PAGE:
• Thank you. I needed this and it's really reinforcing/valid
    ating my decision to fire my trainer. I have about 4 sessions left. I initially thought about pausing it, but I grow less and less comfortable with my trainer because she's a control freak and has boundary issues. I don't really need her to learn new exercises because I am doing a lot of reading on my own and I've been following fitness videos as well. As for nutrition advice, omg, the advice she's been giving is so so very bad that I have been shaking my head in despair. She doesn't understand how calories work, what BMR is, I don't even know how she got her PT certification. She was teaching me lunges the wrong way the other day. If that's not enough, she keeps flitting from client to client, and then lying to me when I ask if she's busy with other clients (because if she is, we can reschedule). And now she's been making imputations that I am flirting with other gym trainers and changing their schedules around. (I've actually been training at different times to avoid her). I love the gym but the gym would be so much better without her. :/ - 8/29/2013 1:11:37 PM
    We developed such a good relationship that I started to get a crush on him!!! Not to mention, he's totally hot!!! So I just stopped going for like a few months and then booked a session with a female at the club. He saw me training with her and didn't look too happy even though I still say hello and smile, he gives me the cold shoulder. I've been married almost 10 years and I even talked to my husband about my feelings. I made the decision that training with same-sex trainers is best for me.....the articicle says to be honest but I don't see myself telling him the truth. - 5/3/2012 6:19:48 AM
  • I didn't have any trouble breaking up with mine he was lazy and USELESS even with a bachelor's in Kinesiology. - 4/29/2012 1:02:35 PM
  • RECLAIM2012
    I've had two trainers and the worst part is always the end. My issue right now is finances - I can't afford paying two hundred dollars each month for sessions. I believe that I can do a good workout on my own - I've done it. The only reason I was with my 2nd trainer was because I was given four free workouts as a gift. Now we are at the end, and I already feel pressured to buy more sessions. Unfortunately, I can't go to the manager because he is worse than the trainers - he doesn't take no for an answer without heaping on the guilt. It makes me want to avoid my own gym, which really stinks. - 4/24/2012 11:00:27 AM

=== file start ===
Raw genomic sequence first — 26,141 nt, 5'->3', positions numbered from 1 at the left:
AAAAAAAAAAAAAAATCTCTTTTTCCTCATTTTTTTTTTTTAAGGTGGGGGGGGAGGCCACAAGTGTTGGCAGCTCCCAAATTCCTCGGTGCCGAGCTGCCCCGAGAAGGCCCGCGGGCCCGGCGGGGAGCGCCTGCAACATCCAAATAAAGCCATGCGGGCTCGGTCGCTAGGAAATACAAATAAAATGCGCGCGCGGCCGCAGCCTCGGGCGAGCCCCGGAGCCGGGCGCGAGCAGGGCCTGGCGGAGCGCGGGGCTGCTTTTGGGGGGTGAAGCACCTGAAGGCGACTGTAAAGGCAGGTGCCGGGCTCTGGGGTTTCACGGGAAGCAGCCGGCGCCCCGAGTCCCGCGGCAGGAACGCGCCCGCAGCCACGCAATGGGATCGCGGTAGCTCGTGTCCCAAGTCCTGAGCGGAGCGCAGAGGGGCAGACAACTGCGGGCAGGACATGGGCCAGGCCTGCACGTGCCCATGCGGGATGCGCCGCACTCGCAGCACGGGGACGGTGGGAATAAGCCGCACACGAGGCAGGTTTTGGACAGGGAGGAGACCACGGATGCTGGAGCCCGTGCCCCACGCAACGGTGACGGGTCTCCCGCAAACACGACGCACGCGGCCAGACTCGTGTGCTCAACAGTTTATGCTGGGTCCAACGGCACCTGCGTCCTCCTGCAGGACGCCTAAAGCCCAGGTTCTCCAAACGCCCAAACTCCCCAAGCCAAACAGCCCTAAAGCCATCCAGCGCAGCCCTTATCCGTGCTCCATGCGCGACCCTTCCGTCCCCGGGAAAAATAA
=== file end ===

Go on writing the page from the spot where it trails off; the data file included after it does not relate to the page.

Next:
• Interesting article, but the choice of pronouns implies that all trainers are men. Perhaps you could alternate pronouns in the future (write one example with "he", the next with "she"). - 4/3/2012 9:09:43 PM
  • My trainer became my friend, and I had to leave him when we moved (not by choice) out of state. I still use what he taught me - and it still works. I miss him every day. - 4/3/2012 10:28:34 AM
  • Thank you for this article - it is helpful and actually needed! My current trainer needs to be fired. - 3/27/2011 12:40:50 AM
    "They say that breaking up... is... ha-a-ard to do
    Now I know, I know that it's true..."

    ...with a wink and a nod to Neil Sedaka!
    - 6/6/2010 2:20:12 PM
  • Very helpful article. I once had a free training session where I learned I was getting the same exact workout as everyone else. It was the wrong kind for me, and I ended up throwing up for hours afterwards. The trainer constantly talked to other people while I stood there waiting to continue, and there was no way I would have continued with that person. - 10/17/2009 1:25:06 PM
  • I LOVE my trainer... that gym and his attitude is what helped me to be 31.4 lbs thinner and to feel good about myself. I never feel intimidated and he always asks the 110% while I'm there that he knows that I can give. I have a knee injury, and he works with my dr. and I with special exercises to strengthen me up. I couldn't ask for a better situation, he gives me a great deal... but I can't afford it. I know that if I cancel I won't go, so I pay it anyways. I'll have to break up with him one of these days... :( - 10/17/2009 12:41:39 PM
  • Great article! I am a personal trainer and I agree that there is a special relationship between client and trainer--often it becomes a friendship of sorts. The only thing I would add is that, if you are comfortable, tell your trainer what you want! If she isn't giving you the workouts that you would like to do, let her know. I have many clients, and there are some who literally won't allow me to do certain exercises with them! I'd much rather know that they don't like something than have them end the relationship and leave me wondering what I did wrong. The comment from toriame aout loving another trainer is a common our club there are no hard feelings among trainers if a client decides to work with someone else. We care more about the client's experience than anything else! And if you aren't comfortable talking to your trainer, do talk to his or her supervisor. Don't just stop working out or stop using a trainer. There is someone out there for everyone!! - 10/17/2009 8:13:37 AM
    I am glad to know how to "break up" with your trainer. Mine is always pushing her services even after I explained that I can't afford her every week. Every time I see her she tells me that I can join another person and share but that is still $25. a week...I have worked out and have my own "cards" with lists of exercises on it...I may not push myself as hard as she did but at 63 and she is 26, she doesn't always realize that there are a few things I am not able/willing to is run a marathon! - 8/18/2009 8:11:28 PM